Less than a week ago, a friend of mine studying at Columbia University in New York texted me to ask if I’d heard the bad news. Columbia, one of my top choice schools for graduate school, would not be accepting Ph.D. candidates in my field for fall 2021.
Already my plans for senior year have been destroyed: my study abroad program got cancelled, the conferences I was scheduled to present at have been postponed indefinitely, my Honors Thesis won't be completed the way I had envisioned and now I may not even be able to apply to grad school.
Of course I had back-up plans — I just never thought I’d actually have to use them. I gave myself a couple hours to freak out before sitting down to contact the rest of the schools I'm applying to and figure out my next step.
For the time being, all I can do is wait. But that’s OK. I don’t know where I’ll be in five years or even know where I’ll be after I graduate in May, but if there’s one thing I’ve learned from the past year, it's that the key to success is being flexible and learning to adapt.
Watching my professors and peers transition to online classes and handle every crazy twist and turn 2020 has thrown their way has been truly inspiring. If professors can move their entire curricula online at the drop of a hat and students can learn to work from home under severely stressful situations, I can learn to adapt to my current reality.
The events of this year have impacted opportunities for every single student at the University. Studying abroad, attending in-person lectures, going to football games, etc., could soon very well be things of the past, but focusing solely on the negative would be narrow-minded.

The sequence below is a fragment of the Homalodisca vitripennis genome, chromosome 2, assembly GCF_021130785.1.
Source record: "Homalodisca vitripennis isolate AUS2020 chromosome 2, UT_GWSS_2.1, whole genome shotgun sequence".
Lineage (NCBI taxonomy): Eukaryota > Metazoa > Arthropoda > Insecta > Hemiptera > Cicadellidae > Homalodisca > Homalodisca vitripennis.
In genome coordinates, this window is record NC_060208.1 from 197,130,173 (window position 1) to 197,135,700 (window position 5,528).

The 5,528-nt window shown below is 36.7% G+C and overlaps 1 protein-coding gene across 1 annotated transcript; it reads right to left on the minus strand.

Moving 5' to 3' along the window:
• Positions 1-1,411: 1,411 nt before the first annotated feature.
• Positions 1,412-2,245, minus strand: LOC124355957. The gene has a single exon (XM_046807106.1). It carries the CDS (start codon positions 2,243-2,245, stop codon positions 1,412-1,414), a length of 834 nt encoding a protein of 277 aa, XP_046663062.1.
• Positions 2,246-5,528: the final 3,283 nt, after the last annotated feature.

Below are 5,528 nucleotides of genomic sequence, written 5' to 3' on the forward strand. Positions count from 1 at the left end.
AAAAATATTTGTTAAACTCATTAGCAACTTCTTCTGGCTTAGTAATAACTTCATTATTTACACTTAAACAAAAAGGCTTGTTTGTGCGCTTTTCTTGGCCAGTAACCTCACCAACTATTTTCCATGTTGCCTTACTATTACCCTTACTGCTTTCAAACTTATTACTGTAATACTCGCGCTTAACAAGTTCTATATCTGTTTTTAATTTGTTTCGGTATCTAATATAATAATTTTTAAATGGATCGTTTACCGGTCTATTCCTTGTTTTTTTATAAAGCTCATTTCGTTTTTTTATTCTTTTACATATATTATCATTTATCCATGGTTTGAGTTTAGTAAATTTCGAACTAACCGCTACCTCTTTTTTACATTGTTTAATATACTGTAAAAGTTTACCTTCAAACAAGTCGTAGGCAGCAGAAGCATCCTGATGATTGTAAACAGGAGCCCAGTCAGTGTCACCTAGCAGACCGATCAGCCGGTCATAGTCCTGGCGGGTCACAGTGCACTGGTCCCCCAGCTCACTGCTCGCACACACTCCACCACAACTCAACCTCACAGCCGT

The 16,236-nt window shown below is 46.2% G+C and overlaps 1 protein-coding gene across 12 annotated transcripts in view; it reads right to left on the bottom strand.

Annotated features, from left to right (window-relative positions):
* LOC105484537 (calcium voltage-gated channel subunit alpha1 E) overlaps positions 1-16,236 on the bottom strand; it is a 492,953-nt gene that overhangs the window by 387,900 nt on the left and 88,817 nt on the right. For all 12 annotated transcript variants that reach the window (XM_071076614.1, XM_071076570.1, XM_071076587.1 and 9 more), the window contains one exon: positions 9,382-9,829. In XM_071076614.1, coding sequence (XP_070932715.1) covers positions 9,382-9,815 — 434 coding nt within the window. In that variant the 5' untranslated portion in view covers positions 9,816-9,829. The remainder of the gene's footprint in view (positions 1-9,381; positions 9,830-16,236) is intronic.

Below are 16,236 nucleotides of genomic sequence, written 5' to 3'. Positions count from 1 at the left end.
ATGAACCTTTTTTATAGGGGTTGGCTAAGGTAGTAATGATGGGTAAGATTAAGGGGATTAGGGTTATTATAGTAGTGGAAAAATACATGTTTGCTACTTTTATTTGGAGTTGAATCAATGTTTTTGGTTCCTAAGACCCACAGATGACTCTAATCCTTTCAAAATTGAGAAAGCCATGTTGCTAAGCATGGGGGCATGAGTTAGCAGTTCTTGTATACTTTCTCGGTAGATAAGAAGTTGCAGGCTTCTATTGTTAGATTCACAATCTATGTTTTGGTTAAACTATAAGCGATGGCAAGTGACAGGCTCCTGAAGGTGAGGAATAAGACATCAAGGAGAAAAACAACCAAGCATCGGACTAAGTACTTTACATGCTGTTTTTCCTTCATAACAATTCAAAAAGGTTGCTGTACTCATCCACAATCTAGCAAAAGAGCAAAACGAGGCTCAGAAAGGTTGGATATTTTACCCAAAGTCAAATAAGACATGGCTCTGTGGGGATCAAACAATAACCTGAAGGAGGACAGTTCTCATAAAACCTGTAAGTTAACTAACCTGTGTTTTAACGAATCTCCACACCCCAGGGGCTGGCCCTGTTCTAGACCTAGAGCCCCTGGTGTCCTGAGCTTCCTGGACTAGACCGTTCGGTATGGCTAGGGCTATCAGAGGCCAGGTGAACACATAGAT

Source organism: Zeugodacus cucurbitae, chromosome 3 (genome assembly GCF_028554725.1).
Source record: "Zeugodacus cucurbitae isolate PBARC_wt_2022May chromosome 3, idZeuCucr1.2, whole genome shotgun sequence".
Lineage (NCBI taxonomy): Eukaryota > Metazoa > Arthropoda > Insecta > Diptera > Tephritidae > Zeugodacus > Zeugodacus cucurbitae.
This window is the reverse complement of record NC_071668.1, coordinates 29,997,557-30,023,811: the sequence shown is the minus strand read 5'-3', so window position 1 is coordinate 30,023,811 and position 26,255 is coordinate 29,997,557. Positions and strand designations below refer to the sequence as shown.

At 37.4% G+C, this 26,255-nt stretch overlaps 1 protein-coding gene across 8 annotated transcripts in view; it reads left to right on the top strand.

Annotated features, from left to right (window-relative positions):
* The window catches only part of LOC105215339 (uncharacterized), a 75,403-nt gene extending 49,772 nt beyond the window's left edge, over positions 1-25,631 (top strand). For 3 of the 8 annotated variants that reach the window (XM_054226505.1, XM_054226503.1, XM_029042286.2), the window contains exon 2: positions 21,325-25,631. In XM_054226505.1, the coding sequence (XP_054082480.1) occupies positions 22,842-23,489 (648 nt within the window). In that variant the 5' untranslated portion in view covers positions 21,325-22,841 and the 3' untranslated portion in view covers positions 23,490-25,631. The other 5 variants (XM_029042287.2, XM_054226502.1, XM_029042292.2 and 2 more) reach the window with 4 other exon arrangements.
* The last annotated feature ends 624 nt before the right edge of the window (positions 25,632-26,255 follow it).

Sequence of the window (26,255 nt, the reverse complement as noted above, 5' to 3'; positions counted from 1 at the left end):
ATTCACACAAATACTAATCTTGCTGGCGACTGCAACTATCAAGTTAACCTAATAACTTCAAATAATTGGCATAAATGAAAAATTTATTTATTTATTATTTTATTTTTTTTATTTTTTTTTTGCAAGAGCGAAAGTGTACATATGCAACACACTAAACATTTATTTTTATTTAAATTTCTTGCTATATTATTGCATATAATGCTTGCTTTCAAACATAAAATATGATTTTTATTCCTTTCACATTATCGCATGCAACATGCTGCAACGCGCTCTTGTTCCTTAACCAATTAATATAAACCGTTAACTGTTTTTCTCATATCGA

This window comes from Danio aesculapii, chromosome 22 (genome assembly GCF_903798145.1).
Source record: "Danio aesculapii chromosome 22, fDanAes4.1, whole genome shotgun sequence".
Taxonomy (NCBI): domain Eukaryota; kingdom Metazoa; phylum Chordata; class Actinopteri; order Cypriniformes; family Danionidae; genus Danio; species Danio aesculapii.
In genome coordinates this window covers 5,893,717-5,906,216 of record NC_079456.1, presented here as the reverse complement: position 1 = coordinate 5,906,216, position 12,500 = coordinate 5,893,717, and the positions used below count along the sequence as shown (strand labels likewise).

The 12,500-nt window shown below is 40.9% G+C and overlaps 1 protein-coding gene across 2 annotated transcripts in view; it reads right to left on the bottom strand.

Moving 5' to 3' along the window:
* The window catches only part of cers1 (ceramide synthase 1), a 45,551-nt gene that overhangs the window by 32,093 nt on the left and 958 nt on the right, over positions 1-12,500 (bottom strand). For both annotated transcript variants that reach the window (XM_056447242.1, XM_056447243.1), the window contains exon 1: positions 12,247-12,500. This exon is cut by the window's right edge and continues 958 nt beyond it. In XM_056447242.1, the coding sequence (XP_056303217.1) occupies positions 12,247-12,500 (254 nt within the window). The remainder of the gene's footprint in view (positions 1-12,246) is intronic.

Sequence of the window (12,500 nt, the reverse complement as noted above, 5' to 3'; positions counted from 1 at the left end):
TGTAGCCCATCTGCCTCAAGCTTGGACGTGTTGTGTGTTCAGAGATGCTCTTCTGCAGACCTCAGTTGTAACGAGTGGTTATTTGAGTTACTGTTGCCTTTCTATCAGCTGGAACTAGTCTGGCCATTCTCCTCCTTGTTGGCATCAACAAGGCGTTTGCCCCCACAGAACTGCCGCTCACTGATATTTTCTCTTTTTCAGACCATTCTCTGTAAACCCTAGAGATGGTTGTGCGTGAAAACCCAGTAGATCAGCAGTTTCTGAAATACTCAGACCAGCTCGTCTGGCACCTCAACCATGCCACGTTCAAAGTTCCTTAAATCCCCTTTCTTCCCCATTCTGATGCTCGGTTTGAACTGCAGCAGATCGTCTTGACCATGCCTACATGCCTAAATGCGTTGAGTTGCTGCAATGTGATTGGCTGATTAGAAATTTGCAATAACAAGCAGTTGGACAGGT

Though it may be a cliché, every dark cloud really does have a silver lining. Part of life is learning to take the bad with the good. Maybe we've had more bad than good this year, but we can't allow negativity to run our lives. Zeroing in on the negative prevents us from seeing the positive; negativity only breeds more negativity.
Personally, I’ve been given opportunities this semester I would have missed otherwise — and I'm thankful. I may not have been able to travel to Rome, but I got to move into an off-campus apartment with one of my best friends. I won’t be able to present at conferences or attend as many events, but now I have the time to continue writing for the Reveille, a job I absolutely love.
In no way do I mean to diminish the tragedy and severity of this year's events. But I'm making the active choice to find positive moments amid this chaotic time and I encourage every student, and everyone, to do the same.
Maybe we’ll all have to learn to be a little more flexible in the coming months, maybe we’ll have to go online again and maybe we’ll have to consider different career paths than what we had originally planned. But right now we have a choice: sink or swim. Either we learn to adapt to these changing times or we get swept up in the chaos and grief.
Marie Plunkett is a 21-year-old classical studies senior from New Orleans.